ABI December 2018: The year ends with slow billings growth

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The pace of billings growth at architecture firms slowed modestly to end 2018, with AIA’s Architecture Billings Index (ABI) score declining from 54.7 in November to 50.4 in December (any score over 50 indicates billings growth). But despite flat billings in December, firm billings increased every month of the year in 2018. And while concern about a potential economic slowdown looms for 2019, firms are not yet seeing any clear signs of it in their project workloads. Inquiries into new projects and the value of new design contracts both continued to grow steadily in December, while backlogs at firms continued to lengthen. In fact, they reached an average of 6.4 months, the strongest they have been since the collection of backlog data began on a quarterly basis in 2010.

Architecture firm billings also strengthened at firms located in the Northeast and Midwest in December, with firms in the Midwest reporting particularly strong conditions. Business conditions softened for the third consecutive month at firms located in both the South and the West, but the decline remained relatively minimal. Billings also flattened at firms with a residential specialization in December, but strengthened at firms with commercial/industrial and institutional specializations.

National employment ended the year on a strong note, with nonfarm payrolls adding 312,000 new positions in December for total growth of 2.6 million new jobs in 2018. Construction employment also had strong growth in December for a total of 280,000 new positions added for the year, which is 30,000 more than were added in 2017. And architectural services employment continued to increase as well, adding 300 new positions in November (the most recent data available) to reach a total of 199,200 positions across the country, the highest employment level for the industry in a decade.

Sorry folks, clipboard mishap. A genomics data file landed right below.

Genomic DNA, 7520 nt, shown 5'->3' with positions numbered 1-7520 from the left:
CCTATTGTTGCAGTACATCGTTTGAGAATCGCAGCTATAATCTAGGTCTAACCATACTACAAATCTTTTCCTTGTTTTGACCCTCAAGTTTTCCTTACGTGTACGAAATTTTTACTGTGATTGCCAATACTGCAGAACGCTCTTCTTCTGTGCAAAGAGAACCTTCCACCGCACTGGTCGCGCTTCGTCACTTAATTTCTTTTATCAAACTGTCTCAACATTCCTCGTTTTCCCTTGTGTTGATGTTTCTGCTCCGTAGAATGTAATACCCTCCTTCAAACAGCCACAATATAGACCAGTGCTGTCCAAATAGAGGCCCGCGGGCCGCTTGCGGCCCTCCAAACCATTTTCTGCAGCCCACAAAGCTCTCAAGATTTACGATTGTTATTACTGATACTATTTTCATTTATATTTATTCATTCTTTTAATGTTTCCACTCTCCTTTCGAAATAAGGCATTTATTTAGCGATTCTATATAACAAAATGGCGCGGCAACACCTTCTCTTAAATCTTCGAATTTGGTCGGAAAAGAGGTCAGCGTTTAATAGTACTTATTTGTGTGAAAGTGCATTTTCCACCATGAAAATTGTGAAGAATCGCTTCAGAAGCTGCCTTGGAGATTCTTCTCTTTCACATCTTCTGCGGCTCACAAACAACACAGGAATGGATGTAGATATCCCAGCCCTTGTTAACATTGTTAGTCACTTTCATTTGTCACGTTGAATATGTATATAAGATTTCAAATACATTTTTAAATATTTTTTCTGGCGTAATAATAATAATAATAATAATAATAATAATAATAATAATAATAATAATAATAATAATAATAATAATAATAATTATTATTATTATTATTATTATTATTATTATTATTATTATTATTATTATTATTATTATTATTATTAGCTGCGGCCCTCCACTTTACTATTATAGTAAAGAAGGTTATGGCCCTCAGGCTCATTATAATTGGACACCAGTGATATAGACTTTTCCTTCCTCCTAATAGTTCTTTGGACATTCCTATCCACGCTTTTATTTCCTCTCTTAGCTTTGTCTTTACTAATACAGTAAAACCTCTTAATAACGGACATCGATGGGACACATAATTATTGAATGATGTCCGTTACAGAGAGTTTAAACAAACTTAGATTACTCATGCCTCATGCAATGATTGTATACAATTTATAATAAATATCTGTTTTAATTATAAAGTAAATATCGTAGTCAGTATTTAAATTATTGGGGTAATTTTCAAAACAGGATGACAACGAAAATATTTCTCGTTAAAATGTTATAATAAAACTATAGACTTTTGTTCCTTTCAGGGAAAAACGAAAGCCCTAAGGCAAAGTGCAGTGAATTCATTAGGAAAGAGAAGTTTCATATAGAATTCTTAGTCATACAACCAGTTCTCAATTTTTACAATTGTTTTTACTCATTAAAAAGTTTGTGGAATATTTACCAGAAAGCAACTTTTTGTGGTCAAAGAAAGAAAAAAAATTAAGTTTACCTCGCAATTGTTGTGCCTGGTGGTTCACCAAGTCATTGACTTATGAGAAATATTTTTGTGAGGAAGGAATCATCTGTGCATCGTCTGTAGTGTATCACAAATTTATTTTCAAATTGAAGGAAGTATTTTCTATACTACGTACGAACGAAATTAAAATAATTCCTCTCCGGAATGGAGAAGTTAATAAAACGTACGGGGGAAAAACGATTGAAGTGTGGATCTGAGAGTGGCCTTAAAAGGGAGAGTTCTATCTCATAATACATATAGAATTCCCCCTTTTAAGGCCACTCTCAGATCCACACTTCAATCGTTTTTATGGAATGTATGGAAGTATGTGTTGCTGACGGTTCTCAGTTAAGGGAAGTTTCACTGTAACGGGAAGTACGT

The latest edition of the Federal Reserve’s Beige Book report, released on January 16, reports modest to moderate growth across much of the country through December into January. While the overall outlook remains optimistic, there are some clouds on the horizon in the form of uncertain financial markets, rising interest rates, falling energy prices, and increased uncertainty around political and trade-related issues.  In addition, home sales softened across much of the country during this period, particularly in the Atlanta and New York City districts, although they did increase in the Richmond and St. Louis districts. On the other hand, nonresidential construction remained relatively strong across the country, although the Minneapolis district reported that some construction firms are having to turn down projects due to lack of available workers.

Is the stock market impacting architecture firms?

This month’s special practice question asked firm leaders about whether or not their firms have seen any direct impact from the stock market volatility in December. While just 5 percent of firms reported that they have seen an impact on current projects that is directly related to the stock market volatility, an additional 29 percent reported that they have heard rumblings of potential impacts but haven’t seen anything definitive just yet. Small firms with annual billings of less than $250,000 were more likely to report having already seen an impact on their projects than large firms with annual billings of $5 million or more (8 percent of small firms versus 2 percent of large firms), as were firms located in the Northeast (7 percent).

Of the firms that indicated that they have seen an impact on their projects from the stock market volatility, the largest share (61 percent) indicated that the impact had come in the form of projects that have slowed, been put on hold, or cancelled. Fifty-six percent reported that they have seen less interest in pursuing projects, and 50 percent reported the scaling back of project scope to manage costs. Just 6 percent reported that projects were being accelerated to complete them before conditions potentially weaken further.

This month, Work-on-the-Boards participants are saying:

  • "Steady, but government shutdowns and economic uncertainty are beginning to be an issue." —21-person firm in the South, residential specialization

  • "The public sector is strong in RFPs regionally; corporate work is very cautious." —100-person firm in the Midwest, institutional specialization

  • "Steady except for a decline in residential work." —8-person firm in the Northeast, mixed specialization

  • "State is flush with money and rolling out projects. Local school districts passed bonds and are planning a lot of work for the next few years." —160-person firm in the West, institutional specialization

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